Perhaps you’ve heard the old saying, “Those who don't learn from history are destined to repeat its mistakes.” While this has proven to be true, I would venture to add that learning from history provides a multitude of other benefits as well.
Learning from history follows a biblical principle
Christians, of all people, should appreciate the value of history, because the majority of the Bible itself contains history. God even tells us why all that history is in His Word. In 1 Corinthians 10:6, after briefly recounting aspects of Israel's history, Paul says, "Now these things have become our examples." This thought is repeated throughout the New Testament (2 Peter 2:6, James 5:10, Romans 15:4). Yes, everything in Scripture is intended to showcase God's redemption through the Messiah, Jesus Christ, but God also makes it clear that history is intended to serve as an example to us, that we might learn and apply lessons to our own lives. Therefore, it is biblical to study and learn from the past.
Learning from history keeps us from losing perspective
We live in an increasingly trend-driven, live-for-the-moment culture. Sadly, this makes us increasingly ignorant not only of the past in general, but our own rich heritage as believers. We run the risk of becoming narrow-minded and shallow, unable to understand and connect with those outside of our cultural parameters. What’s more, we may become entitled and spoiled, not appreciating the great sacrifices that our Christian forefathers made to bring us where we are today.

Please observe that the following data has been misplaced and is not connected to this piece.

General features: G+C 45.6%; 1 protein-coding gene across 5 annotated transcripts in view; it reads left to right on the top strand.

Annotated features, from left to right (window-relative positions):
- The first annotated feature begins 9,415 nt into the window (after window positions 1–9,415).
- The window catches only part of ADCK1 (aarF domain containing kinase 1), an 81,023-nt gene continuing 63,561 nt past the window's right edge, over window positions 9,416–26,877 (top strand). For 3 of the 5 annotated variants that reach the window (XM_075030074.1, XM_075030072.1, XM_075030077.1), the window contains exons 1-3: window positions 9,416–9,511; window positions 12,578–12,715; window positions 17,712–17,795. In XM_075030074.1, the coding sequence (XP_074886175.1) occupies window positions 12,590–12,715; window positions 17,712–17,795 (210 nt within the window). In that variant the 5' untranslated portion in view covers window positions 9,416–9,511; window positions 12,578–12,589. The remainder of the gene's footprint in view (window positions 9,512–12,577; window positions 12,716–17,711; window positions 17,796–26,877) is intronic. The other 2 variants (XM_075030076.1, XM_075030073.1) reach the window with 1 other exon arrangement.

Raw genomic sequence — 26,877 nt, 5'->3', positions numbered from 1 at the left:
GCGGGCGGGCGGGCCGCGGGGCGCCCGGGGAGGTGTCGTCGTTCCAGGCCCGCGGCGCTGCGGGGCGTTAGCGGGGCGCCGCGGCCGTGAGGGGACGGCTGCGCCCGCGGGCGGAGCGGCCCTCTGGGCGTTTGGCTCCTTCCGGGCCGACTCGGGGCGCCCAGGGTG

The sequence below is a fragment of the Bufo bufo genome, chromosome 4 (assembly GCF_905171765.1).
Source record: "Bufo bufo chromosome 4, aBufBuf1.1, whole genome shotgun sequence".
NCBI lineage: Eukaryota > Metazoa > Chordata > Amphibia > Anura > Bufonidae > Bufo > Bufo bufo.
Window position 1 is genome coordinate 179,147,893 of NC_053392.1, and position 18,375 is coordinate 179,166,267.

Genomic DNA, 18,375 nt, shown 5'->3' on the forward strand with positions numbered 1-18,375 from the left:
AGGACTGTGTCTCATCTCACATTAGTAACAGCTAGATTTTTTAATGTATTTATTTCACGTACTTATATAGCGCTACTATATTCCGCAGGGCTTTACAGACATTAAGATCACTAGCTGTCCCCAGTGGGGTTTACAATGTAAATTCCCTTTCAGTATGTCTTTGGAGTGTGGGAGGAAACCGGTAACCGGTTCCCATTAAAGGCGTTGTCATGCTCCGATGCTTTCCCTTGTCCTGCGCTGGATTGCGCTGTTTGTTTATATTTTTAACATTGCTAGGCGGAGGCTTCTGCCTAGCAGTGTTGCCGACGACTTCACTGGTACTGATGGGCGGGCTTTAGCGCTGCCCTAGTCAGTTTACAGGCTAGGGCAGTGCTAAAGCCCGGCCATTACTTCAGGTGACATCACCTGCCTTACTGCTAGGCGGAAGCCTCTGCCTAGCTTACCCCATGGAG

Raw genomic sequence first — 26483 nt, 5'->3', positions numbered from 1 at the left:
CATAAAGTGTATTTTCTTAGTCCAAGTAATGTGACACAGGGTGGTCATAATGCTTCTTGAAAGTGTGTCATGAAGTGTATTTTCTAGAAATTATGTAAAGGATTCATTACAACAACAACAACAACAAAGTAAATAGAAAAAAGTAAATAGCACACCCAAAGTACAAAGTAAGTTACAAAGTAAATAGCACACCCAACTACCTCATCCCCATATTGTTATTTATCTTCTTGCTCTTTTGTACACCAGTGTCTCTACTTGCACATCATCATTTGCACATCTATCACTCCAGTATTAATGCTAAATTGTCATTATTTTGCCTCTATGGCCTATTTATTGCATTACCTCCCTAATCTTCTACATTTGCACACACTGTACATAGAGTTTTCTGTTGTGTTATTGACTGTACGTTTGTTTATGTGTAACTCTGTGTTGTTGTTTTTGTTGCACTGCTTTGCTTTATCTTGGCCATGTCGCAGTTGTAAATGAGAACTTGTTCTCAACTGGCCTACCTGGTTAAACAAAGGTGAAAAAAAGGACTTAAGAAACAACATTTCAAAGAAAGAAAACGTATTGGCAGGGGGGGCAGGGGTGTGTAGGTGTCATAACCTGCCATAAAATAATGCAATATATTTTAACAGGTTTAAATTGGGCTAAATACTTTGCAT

The loss of perspective that results from neglecting history is seen not only individually, but nationally as well. In western nations that have removed their Christian heritage from the education system, we find a sharp increase in agnosticism and even atheism, such that the majority of the population no longer even believes in God. Clearly, studying history—and our Christian heritage in particular—is vital to maintaining proper perspective.
Learning from history enriches our lives with inspiration
This is perhaps one of the greatest individual and personal benefits of learning from history. One of the most inspiring and encouraging chapters in the Bible is Hebrews 11, which recounts how God moved and worked through men and women of the Old Testament who put their faith in Him. Yet the story doesn’t end there! All throughout history, God has continued to move and work in remarkable ways through those who simply make themselves available to Him. The stories of men and women like Martin Luther, Hudson Taylor, William Wilberforce, Gladys Aylward and Amy Carmichael stand as testimonies to us that the God who worked mightily on their behalf is the same God we serve today! Through ups and downs, through weaknesses and flaws, through steps of faith and boldness, we are given the opportunity to learn from and apply the lessons of their lives to our own. Truly, one of the greatest ways to challenge and inspire us as believers is to learn about the lives of those who have gone before us in the faith.
Each of us is in the process of writing our own “history,” both individually and collectively, as part of the body of Christ in this generation. The way we choose to write our history now can be greatly enhanced and benefited by learning from those who have gone before, by developing an appreciation of our Christian heritage.